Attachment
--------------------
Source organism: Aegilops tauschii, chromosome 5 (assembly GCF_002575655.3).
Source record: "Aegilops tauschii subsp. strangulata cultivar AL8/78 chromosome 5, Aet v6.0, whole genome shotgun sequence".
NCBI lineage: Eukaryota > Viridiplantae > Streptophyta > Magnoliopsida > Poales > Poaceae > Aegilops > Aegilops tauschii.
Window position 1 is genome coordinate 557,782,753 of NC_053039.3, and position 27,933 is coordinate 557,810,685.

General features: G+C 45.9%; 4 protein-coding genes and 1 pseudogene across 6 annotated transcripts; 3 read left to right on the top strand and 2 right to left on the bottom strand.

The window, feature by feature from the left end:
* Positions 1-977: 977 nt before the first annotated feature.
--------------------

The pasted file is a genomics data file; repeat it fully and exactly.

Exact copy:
Source organism: Aegilops tauschii, chromosome 5 (assembly GCF_002575655.3).
Source record: "Aegilops tauschii subsp. strangulata cultivar AL8/78 chromosome 5, Aet v6.0, whole genome shotgun sequence".
NCBI lineage: Eukaryota > Viridiplantae > Streptophyta > Magnoliopsida > Poales > Poaceae > Aegilops > Aegilops tauschii.
Window position 1 is genome coordinate 557,782,753 of NC_053039.3, and position 27,933 is coordinate 557,810,685.

General features: G+C 45.9%; 4 protein-coding genes and 1 pseudogene across 6 annotated transcripts; 3 read left to right on the top strand and 2 right to left on the bottom strand.

The window, feature by feature from the left end:
* Positions 1-977: 977 nt before the first annotated feature.